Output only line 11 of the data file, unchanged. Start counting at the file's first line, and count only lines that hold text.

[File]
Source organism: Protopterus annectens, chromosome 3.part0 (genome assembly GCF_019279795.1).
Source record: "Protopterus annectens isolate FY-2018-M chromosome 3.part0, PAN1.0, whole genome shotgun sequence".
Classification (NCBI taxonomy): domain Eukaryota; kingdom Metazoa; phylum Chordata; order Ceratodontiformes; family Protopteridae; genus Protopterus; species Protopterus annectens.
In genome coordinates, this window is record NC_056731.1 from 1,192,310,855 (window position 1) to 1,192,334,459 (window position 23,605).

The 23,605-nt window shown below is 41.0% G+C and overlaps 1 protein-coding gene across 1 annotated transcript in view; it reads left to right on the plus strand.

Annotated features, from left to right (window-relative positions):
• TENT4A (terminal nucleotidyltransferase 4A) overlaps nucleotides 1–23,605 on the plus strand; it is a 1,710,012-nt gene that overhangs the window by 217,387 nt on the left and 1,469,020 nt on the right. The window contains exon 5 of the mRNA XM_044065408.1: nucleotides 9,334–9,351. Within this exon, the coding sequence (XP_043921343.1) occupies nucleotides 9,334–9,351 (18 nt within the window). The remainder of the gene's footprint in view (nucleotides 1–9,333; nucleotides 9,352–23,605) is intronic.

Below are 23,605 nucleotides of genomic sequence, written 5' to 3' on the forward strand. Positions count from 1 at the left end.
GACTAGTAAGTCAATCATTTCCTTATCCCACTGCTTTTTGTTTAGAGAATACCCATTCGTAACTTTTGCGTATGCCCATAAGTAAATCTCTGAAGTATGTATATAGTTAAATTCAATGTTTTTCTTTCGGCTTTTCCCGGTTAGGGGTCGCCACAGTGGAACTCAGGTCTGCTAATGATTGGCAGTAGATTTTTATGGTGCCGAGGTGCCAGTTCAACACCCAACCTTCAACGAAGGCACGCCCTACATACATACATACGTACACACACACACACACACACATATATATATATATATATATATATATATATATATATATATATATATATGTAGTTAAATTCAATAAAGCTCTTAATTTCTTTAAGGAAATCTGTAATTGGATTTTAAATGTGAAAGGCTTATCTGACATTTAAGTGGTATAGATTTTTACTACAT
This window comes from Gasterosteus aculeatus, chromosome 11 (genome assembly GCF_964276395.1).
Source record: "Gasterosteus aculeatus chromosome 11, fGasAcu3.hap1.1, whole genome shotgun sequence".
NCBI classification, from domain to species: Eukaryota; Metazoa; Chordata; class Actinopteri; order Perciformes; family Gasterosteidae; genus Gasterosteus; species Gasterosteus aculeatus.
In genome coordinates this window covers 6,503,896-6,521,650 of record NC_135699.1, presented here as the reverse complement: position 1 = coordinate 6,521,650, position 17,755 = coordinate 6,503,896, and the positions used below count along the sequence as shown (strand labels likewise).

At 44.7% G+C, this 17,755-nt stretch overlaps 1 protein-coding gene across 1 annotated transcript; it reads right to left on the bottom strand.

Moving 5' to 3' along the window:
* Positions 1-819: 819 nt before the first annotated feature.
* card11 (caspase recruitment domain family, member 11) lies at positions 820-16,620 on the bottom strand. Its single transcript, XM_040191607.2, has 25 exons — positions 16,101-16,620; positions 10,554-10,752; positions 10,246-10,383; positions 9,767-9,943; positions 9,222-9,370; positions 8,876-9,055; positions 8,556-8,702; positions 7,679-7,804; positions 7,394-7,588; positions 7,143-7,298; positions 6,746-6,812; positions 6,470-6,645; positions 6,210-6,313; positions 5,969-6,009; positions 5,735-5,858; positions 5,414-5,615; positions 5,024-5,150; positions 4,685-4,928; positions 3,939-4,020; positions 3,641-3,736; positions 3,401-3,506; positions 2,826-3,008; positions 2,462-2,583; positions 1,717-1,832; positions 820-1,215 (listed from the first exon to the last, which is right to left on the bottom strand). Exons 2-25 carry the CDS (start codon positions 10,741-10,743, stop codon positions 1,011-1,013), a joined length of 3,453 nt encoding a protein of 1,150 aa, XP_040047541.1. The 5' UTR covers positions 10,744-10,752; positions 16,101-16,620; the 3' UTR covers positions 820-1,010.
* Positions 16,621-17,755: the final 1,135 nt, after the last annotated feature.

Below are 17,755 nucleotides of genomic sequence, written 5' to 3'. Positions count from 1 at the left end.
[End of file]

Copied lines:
Source record: "Gasterosteus aculeatus chromosome 11, fGasAcu3.hap1.1, whole genome shotgun sequence".